We next wondered what might be the mechanism that governs these differences. Our attention turned to the lifecycle of the micronucleus. During interphase, micronuclei often undergo envelope rupture which exposes their contents to the cytosol. We hypothesized that this event could have an impact on histone PTMs, given their abnormal exposure to the cytoplasmic compartment. It seemed to indeed be the case for most of the histone H3 acetylation changes that we observed (K9ac, K14ac, and K27ac) alongside histone H2A K119 ubiquitination, where we saw loss of these PTMs only in ruptured micronuclei. However, we observed that other changes were unaffected by the rupture, for example, histone H3 methylation gains and H2B K120 ubiquitination loss. These could be explained by the histone PTMs’ persistence (or absence) within lagging chromosomes during mitosis, prior to them becoming a micronucleus, when we observed them using immunofluorescence.

Since histone PTMs modulate chromatin accessibility, our attention naturally shifted towards deciphering how dysregulation of histone PTMs in micronuclei might be translated to changes in chromatin accessibility. Employing a suite of orthogonal methods, we observed that chromatin was more compacted in micronuclei, which was in line with the histone PTM changes trend we observed. However, diving deeper into the data, we found that there was a positional bias in micronuclei chromatin accessibility. Promoter and transcription start site regions seemed to be more accessible while gene bodies and intergenic regions were less accessible. We managed to attribute some of this positional bias to a particular histone PTM: histone H3K4 trimethylation (H3K4me3), a histone PTM that correlates with open chromatin region and is often associated with highly transcribed genes. When mapped to the genome, this histone PTM’s location in micronuclei mostly mirrored the open regions that were initially found in the micronuclei. This finding served as an important link between changes in histone PTM and chromatin function.

Finally, and perhaps the most important question, was to understand the role histone PTM changes play in regulating chromatin accessibility in chromosomally unstable cancer cells. To answer this, we induced missegregation and micronucleation of specific chromosomes and analyzed the epigenetic changes after multiple cellular generations. Gratifyingly, the epigenetic dysregulation that we observed happened exclusively in the micronucleated chromosomes with varying abnormalities in individual cells. Remarkably, we found that this phenomenon lasted for at least 30 days. These results imply that chromosomal instability acts as a driver for heritable, lasting epigenetic dysregulation, on top of genomic alterations and that cancer cells possess a dual strategy to diversify both their genome AND epigenome to further increase their odds to thrive, adapt, and resist treatment.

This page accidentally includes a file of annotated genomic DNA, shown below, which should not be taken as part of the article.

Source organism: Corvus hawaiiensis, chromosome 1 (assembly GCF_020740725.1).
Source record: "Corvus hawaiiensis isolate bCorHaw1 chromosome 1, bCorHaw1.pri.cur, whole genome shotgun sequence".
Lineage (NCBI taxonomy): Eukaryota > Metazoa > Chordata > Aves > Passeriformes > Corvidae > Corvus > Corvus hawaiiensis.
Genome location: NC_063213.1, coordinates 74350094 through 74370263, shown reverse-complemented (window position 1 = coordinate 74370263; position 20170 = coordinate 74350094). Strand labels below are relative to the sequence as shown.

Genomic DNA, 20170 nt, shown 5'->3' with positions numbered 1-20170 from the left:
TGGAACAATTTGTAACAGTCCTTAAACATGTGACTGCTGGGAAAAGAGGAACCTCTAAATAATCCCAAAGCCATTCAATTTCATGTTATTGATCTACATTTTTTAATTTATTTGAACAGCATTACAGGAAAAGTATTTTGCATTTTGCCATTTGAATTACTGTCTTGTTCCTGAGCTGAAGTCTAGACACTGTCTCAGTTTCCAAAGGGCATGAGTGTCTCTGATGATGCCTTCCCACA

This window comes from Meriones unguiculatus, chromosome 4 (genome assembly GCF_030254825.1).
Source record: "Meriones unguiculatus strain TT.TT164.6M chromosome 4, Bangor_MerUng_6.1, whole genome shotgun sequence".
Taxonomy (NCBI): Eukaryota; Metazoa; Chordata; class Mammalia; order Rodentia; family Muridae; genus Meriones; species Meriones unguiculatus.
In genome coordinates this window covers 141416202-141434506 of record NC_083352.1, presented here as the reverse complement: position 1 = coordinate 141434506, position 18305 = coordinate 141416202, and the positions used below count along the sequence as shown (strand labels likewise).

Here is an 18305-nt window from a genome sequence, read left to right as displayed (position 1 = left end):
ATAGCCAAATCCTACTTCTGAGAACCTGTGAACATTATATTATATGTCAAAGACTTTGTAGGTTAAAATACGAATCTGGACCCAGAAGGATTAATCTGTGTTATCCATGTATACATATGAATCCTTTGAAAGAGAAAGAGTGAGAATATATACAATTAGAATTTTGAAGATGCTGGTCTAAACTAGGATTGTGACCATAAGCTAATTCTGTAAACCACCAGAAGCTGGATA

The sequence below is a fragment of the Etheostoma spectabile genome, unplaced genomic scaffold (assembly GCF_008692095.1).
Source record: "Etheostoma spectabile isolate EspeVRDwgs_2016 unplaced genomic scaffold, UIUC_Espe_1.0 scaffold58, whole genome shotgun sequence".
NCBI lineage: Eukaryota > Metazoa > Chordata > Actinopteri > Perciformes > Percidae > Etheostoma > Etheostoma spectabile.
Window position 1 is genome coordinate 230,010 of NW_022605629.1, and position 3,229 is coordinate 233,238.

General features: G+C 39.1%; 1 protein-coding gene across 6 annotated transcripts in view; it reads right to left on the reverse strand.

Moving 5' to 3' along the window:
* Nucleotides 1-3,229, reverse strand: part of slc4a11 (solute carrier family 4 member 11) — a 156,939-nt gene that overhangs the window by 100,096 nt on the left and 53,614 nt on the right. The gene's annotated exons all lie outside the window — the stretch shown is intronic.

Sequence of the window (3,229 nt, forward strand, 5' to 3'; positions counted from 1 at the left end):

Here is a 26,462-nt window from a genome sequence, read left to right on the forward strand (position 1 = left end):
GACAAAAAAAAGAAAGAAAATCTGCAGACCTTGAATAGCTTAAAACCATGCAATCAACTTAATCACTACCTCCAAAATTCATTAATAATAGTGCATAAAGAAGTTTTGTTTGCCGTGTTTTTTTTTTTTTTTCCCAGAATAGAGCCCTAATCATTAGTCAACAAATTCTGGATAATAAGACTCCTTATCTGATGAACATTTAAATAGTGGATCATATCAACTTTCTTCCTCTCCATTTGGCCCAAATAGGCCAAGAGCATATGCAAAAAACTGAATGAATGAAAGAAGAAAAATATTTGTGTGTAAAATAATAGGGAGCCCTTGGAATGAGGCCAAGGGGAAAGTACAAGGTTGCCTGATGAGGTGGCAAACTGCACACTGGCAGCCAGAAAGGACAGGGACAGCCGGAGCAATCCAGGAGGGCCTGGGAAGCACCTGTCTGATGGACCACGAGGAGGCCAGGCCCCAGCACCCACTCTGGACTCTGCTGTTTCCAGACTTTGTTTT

The work highlights the critical advantages of multidisciplinary cellular & molecular biology research, particularly in the context of our understanding of cancer. This was a joint collaboration between investigators whose expertise spanned cancer biology and chemical-biology, bringing forth their unique expertise to address the important question of the link between epigenetics and CIN. We are all extremely grateful to also be able to have the chance to collaborate with various experts from multiple institutions, without which, we would not be able to employ important cutting-edge techniques and analyze the critical data that we produced. It is important to note that in parallel to our work, Papathanasiou et al. showed transcriptional heterogeneity from micronuclei and cytoplasmic chromatin. These two complementary articles reveal critical mechanisms of chromatin structure, histone PTMs, and transcriptional changes in CIN and open the door to many follow-up works deconvoluting the mechanisms of these phenomena. Finally, these discoveries open the door to exploring the role epigenetics plays in regulating chromosomal abnormalities and furthermore, the effect and use of epigenetic drugs to target CIN in cancer.

Propagation of epigenetic dysregulation by chromosomal missegregation.